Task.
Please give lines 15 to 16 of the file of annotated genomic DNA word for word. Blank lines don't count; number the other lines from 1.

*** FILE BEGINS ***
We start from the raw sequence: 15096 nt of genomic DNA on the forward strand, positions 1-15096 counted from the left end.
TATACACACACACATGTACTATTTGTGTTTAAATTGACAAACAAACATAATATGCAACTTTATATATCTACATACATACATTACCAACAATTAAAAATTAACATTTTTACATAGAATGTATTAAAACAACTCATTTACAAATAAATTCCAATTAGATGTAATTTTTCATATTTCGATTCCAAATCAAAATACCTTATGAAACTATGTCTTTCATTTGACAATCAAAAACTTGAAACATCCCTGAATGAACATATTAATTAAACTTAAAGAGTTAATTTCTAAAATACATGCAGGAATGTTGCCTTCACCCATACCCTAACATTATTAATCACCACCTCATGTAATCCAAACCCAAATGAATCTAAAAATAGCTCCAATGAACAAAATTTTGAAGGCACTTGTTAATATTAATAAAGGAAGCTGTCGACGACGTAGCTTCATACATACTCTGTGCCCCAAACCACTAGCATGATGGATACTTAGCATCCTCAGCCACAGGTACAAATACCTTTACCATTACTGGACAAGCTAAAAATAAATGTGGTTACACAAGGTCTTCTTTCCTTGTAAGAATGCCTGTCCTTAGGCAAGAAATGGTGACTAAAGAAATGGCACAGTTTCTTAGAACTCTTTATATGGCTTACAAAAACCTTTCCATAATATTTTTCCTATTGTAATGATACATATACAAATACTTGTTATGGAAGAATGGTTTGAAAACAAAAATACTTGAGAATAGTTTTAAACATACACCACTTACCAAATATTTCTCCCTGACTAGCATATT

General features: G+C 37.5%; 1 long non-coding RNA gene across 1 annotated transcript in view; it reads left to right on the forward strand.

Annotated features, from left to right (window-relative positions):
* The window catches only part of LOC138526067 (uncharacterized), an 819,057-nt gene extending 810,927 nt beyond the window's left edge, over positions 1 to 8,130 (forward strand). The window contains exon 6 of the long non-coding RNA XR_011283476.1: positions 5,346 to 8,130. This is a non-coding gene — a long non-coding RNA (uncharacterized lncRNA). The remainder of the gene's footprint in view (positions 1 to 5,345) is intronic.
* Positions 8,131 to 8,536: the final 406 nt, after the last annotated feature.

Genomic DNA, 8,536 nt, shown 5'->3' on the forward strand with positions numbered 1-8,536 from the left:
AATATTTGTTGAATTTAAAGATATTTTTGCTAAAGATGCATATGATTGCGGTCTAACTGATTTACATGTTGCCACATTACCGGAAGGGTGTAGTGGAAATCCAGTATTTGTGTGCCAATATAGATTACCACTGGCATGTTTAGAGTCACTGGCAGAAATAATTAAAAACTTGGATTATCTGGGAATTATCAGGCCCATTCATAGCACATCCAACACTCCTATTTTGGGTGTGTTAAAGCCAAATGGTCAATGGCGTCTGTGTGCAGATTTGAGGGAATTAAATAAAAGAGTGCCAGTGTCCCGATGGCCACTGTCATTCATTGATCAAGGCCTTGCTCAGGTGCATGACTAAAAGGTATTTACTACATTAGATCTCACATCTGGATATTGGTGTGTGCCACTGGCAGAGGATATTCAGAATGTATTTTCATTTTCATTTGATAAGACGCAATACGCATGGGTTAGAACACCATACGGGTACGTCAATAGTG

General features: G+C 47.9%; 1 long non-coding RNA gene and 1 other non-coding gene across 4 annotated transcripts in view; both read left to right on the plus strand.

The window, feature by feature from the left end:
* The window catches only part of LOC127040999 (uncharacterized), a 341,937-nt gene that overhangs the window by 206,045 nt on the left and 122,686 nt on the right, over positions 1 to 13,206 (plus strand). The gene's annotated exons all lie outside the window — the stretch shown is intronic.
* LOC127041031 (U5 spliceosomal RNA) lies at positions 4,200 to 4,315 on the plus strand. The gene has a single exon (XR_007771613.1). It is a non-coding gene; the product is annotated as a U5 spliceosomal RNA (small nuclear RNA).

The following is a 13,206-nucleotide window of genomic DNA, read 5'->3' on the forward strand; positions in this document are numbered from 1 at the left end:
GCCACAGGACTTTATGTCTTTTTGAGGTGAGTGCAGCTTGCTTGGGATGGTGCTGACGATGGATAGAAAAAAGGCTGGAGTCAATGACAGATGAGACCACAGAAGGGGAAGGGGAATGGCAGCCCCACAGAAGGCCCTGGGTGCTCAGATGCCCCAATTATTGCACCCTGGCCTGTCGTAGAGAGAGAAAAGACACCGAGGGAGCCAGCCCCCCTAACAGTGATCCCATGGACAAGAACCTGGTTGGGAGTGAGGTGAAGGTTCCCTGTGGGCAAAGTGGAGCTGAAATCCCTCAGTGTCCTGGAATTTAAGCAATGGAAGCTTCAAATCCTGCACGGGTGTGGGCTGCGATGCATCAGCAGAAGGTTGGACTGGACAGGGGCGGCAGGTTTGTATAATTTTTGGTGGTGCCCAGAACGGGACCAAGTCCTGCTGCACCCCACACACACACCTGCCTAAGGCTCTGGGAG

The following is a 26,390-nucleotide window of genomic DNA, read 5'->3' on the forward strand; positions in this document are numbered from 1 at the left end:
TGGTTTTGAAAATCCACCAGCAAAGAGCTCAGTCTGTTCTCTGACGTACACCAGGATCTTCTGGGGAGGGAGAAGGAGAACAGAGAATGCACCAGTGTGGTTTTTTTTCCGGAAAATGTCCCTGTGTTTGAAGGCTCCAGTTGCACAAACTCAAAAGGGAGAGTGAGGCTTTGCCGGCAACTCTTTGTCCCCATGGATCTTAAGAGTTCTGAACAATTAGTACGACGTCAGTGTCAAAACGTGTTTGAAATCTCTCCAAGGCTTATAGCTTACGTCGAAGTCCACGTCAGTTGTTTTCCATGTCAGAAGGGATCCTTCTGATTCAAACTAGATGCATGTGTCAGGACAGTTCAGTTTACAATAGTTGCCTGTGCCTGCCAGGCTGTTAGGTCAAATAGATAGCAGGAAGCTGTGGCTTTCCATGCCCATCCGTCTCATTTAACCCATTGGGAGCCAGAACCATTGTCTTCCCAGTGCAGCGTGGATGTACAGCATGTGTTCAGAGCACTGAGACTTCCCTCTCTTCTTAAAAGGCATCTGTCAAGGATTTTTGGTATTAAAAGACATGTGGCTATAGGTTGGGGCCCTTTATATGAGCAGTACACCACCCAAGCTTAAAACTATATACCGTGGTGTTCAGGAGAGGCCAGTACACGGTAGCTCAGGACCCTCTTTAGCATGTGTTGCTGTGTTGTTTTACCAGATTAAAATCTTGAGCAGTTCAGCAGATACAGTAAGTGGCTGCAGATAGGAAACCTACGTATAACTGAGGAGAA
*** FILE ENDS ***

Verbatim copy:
The following is a 26,390-nucleotide window of genomic DNA, read 5'->3' on the forward strand; positions in this document are numbered from 1 at the left end:
TGGTTTTGAAAATCCACCAGCAAAGAGCTCAGTCTGTTCTCTGACGTACACCAGGATCTTCTGGGGAGGGAGAAGGAGAACAGAGAATGCACCAGTGTGGTTTTTTTTCCGGAAAATGTCCCTGTGTTTGAAGGCTCCAGTTGCACAAACTCAAAAGGGAGAGTGAGGCTTTGCCGGCAACTCTTTGTCCCCATGGATCTTAAGAGTTCTGAACAATTAGTACGACGTCAGTGTCAAAACGTGTTTGAAATCTCTCCAAGGCTTATAGCTTACGTCGAAGTCCACGTCAGTTGTTTTCCATGTCAGAAGGGATCCTTCTGATTCAAACTAGATGCATGTGTCAGGACAGTTCAGTTTACAATAGTTGCCTGTGCCTGCCAGGCTGTTAGGTCAAATAGATAGCAGGAAGCTGTGGCTTTCCATGCCCATCCGTCTCATTTAACCCATTGGGAGCCAGAACCATTGTCTTCCCAGTGCAGCGTGGATGTACAGCATGTGTTCAGAGCACTGAGACTTCCCTCTCTTCTTAAAAGGCATCTGTCAAGGATTTTTGGTATTAAAAGACATGTGGCTATAGGTTGGGGCCCTTTATATGAGCAGTACACCACCCAAGCTTAAAACTATATACCGTGGTGTTCAGGAGAGGCCAGTACACGGTAGCTCAGGACCCTCTTTAGCATGTGTTGCTGTGTTGTTTTACCAGATTAAAATCTTGAGCAGTTCAGCAGATACAGTAAGTGGCTGCAGATAGGAAACCTACGTATAACTGAGGAGAA